After the learning or staging period, signature staging is disabled, and all traffic that matches the signature will be blocked. For the first security policy, I disable signature staging.

  • Server technologies:

Refers to the technologies used in web applications that can be automatically detected by F5 AWAF module. But by specifying the technologies used in the web application, you can help F5 AWAF apply only the associated signatures to traffic and minimize the likelihood of false positives.

Web applications “Hack-it-yourself” and “DVWA” are based on PHP/MySQL, Apache web server and Linux operating system,

Note that to block traffic that matches a signature, the “enforcement mode must be set to Blocking” ANDsignature staging must also be disabled”, otherwise the traffic will not be blocked. It is exactly what we configured in the first security policy.

apply security policy to web application

After you create a security policy, you must apply it to the web application so that the web application can be protected by the security policy.

In the section „Local Traffic > Virtual Servers > Virtual Server List“, select the virtual server associated with the web application you want to protect. Then you need to enable the “Application Security Policy” in the “Security” tab and apply the security policy that you have configured.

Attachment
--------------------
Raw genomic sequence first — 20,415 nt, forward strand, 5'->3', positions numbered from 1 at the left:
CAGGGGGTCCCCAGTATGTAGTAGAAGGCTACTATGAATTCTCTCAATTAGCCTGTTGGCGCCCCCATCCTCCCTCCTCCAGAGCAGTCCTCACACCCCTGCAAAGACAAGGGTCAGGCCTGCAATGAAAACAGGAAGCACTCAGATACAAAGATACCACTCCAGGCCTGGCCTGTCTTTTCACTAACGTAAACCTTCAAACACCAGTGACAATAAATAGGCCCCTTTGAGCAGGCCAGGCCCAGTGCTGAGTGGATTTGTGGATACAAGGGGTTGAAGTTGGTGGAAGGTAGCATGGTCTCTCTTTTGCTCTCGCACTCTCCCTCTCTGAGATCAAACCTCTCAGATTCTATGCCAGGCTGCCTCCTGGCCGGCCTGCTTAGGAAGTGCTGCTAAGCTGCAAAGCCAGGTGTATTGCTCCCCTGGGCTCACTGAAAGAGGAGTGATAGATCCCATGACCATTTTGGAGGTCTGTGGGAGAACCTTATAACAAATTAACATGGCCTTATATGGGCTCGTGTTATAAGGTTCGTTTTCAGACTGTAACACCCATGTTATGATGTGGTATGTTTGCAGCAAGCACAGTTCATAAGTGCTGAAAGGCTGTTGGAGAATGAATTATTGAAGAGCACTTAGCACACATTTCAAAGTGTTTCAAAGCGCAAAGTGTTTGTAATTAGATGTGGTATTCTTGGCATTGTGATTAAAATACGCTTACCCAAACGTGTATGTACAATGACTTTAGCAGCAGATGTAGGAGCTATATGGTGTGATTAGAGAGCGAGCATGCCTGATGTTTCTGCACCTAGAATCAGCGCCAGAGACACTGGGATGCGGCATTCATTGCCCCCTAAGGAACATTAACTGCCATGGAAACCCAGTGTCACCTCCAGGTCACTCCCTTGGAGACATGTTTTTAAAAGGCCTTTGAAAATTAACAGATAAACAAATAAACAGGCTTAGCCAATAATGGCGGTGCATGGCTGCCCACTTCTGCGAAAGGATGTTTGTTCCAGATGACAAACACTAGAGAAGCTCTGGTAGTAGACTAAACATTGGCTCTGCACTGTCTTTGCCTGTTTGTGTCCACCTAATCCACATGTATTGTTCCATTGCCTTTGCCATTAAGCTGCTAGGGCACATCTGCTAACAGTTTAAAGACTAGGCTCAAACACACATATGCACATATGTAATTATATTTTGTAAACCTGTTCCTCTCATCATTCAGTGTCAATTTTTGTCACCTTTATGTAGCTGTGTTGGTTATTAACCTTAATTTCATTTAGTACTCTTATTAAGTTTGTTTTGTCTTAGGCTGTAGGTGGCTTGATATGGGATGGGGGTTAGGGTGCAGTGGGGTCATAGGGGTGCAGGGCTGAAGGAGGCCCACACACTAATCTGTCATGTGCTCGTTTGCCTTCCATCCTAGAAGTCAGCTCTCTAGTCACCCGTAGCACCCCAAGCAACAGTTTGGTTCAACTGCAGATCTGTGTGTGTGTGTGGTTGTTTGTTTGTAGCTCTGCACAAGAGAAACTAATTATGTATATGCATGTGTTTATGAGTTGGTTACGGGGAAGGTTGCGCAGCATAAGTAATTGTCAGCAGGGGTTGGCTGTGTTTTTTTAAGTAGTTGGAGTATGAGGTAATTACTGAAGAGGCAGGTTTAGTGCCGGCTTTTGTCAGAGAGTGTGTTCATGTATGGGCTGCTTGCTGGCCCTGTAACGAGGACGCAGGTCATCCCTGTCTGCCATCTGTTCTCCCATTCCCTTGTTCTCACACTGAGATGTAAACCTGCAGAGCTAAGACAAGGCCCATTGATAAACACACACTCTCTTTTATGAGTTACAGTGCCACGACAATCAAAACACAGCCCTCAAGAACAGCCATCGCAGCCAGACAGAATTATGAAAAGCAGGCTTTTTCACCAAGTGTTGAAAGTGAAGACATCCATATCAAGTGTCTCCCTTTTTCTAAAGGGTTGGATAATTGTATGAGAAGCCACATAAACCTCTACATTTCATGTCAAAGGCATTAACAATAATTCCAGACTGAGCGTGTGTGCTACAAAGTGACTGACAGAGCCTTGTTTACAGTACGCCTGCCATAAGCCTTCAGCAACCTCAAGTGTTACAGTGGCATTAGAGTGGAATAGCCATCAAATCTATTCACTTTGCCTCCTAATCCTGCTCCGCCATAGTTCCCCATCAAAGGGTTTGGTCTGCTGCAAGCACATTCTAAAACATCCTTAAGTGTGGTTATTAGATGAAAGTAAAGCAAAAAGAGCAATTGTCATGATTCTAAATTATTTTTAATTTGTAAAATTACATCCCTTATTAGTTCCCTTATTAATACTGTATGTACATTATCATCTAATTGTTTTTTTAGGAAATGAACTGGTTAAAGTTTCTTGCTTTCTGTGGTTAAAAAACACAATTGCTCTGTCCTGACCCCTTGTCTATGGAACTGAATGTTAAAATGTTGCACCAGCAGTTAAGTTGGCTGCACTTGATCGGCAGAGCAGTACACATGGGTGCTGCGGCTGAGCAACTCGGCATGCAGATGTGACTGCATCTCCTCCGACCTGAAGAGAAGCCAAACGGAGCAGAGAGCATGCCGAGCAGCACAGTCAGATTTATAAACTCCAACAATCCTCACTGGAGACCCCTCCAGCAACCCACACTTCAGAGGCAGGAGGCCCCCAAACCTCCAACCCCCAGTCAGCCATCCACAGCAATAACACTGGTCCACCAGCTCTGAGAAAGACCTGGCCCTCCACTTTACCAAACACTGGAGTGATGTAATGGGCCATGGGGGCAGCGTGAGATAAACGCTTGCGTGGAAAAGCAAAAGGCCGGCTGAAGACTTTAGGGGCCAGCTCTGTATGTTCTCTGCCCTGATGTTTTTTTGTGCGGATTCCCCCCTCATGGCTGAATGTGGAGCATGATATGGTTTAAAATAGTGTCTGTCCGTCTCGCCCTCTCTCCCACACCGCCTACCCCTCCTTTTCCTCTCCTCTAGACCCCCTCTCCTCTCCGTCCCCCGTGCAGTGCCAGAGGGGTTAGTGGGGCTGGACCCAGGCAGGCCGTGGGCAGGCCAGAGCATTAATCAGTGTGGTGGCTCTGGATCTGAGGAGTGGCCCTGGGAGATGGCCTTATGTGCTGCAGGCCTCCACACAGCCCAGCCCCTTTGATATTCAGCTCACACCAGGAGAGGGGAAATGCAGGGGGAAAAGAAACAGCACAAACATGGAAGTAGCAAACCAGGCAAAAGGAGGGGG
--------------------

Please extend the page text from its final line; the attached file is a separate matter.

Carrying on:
It is also recommended to apply “Log Profile” to the web application to enable logging of traffic. We select “Log all requests”. Later in a dedicated lesson, you’ll learn how to create a log profile to log all requests and responses.

apply security policy to virtual server
apply security policy to virtual server

Test and Monitor the effect of security policy

To verify the operation of security policy, I send a simple SQL injection attack and expect F5 AWAF to block the traffic since I have set enforcement mode to blocking and also disabled signature staging.

In the DVWA web application, in the SQL Injection section, I attack with a simple SQL injection command, “%’ or 1=’1” as we discussed in the previous lesson.

create a simple sql injection attack
create a simple sql injection attack

As expected, traffic is blocked.

attack is blocked by rapid deployment template security policy
attack is blocked by rapid deployment template security policy

In the section “Security > Event Logs > Application::Request“, you can review the blocking log and traffic details, as well as the appropriate signature.

The log shows that the traffic is blocked because it matches the SQL injection signature. You can also see the details of traffic.

As shown in the output, there is a learning suggestion about this violation that you can accept if the traffic was not really a violation. But it will be discussed in the coming lessons.

check F5 AWAF event log
check F5 AWAF event log
Back to: F5 BIG-IP AWAF (formerly ASM) (in Progress) > F5 AWAF Security Policy